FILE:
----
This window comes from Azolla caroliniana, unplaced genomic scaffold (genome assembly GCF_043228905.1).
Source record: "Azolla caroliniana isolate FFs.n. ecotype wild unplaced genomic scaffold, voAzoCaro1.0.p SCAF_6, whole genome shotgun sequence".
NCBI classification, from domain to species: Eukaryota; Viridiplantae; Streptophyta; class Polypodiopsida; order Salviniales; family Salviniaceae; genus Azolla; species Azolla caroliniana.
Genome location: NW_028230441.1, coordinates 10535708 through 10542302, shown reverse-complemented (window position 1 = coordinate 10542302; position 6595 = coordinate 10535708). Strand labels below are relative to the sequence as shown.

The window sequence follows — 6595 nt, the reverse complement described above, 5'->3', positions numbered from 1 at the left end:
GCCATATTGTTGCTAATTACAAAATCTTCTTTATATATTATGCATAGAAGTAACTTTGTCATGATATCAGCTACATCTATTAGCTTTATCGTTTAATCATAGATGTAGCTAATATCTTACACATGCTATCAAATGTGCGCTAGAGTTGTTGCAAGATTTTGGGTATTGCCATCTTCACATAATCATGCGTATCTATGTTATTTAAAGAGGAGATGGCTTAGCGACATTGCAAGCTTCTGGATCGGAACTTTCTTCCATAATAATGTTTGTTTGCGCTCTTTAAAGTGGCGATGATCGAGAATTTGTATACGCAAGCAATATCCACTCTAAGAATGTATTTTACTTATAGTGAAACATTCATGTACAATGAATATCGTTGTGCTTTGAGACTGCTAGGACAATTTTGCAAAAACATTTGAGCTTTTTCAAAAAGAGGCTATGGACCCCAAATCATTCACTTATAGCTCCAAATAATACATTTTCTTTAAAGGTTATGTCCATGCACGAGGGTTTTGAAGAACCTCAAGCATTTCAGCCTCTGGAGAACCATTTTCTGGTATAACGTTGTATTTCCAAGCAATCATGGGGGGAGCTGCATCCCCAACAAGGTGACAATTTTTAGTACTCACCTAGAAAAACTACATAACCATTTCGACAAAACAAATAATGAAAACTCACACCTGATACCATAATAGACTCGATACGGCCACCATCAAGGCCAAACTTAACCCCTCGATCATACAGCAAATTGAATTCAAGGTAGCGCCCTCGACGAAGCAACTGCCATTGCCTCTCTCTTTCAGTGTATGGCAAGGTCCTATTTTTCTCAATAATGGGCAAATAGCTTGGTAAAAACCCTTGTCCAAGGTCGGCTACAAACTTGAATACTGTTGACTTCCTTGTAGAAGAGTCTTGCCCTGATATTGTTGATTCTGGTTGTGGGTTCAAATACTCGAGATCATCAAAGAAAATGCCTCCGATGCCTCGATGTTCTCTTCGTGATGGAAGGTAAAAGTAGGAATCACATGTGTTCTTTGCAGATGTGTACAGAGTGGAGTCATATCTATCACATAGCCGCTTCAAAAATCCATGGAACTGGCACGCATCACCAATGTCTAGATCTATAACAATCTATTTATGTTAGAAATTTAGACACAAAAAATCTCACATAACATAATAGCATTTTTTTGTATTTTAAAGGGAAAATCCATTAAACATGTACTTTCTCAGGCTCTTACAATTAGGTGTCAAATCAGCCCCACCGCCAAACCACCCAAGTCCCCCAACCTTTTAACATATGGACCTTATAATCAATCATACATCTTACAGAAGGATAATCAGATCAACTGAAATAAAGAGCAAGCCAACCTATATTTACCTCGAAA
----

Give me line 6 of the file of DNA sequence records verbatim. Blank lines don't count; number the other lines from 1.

GCCATATTGTTGCTAATTACAAAATCTTCTTTATATATTATGCATAGAAGTAACTTTGTCATGATATCAGCTACATCTATTAGCTTTATCGTTTAATCATAGATGTAGCTAATATCTTACACATGCTATCAAATGTGCGCTAGAGTTGTTGCAAGATTTTGGGTATTGCCATCTTCACATAATCATGCGTATCTATGTTATTTAAAGAGGAGATGGCTTAGCGACATTGCAAGCTTCTGGATCGGAACTTTCTTCCATAATAATGTTTGTTTGCGCTCTTTAAAGTGGCGATGATCGAGAATTTGTATACGCAAGCAATATCCACTCTAAGAATGTATTTTACTTATAGTGAAACATTCATGTACAATGAATATCGTTGTGCTTTGAGACTGCTAGGACAATTTTGCAAAAACATTTGAGCTTTTTCAAAAAGAGGCTATGGACCCCAAATCATTCACTTATAGCTCCAAATAATACATTTTCTTTAAAGGTTATGTCCATGCACGAGGGTTTTGAAGAACCTCAAGCATTTCAGCCTCTGGAGAACCATTTTCTGGTATAACGTTGTATTTCCAAGCAATCATGGGGGGAGCTGCATCCCCAACAAGGTGACAATTTTTAGTACTCACCTAGAAAAACTACATAACCATTTCGACAAAACAAATAATGAAAACTCACACCTGATACCATAATAGACTCGATACGGCCACCATCAAGGCCAAACTTAACCCCTCGATCATACAGCAAATTGAATTCAAGGTAGCGCCCTCGACGAAGCAACTGCCATTGCCTCTCTCTTTCAGTGTATGGCAAGGTCCTATTTTTCTCAATAATGGGCAAATAGCTTGGTAAAAACCCTTGTCCAAGGTCGGCTACAAACTTGAATACTGTTGACTTCCTTGTAGAAGAGTCTTGCCCTGATATTGTTGATTCTGGTTGTGGGTTCAAATACTCGAGATCATCAAAGAAAATGCCTCCGATGCCTCGATGTTCTCTTCGTGATGGAAGGTAAAAGTAGGAATCACATGTGTTCTTTGCAGATGTGTACAGAGTGGAGTCATATCTATCACATAGCCGCTTCAAAAATCCATGGAACTGGCACGCATCACCAATGTCTAGATCTATAACAATCTATTTATGTTAGAAATTTAGACACAAAAAATCTCACATAACATAATAGCATTTTTTTGTATTTTAAAGGGAAAATCCATTAAACATGTACTTTCTCAGGCTCTTACAATTAGGTGTCAAATCAGCCCCACCGCCAAACCACCCAAGTCCCCCAACCTTTTAACATATGGACCTTATAATCAATCATACATCTTACAGAAGGATAATCAGATCAACTGAAATAAAGAGCAAGCCAACCTATATTTACCTCGAAA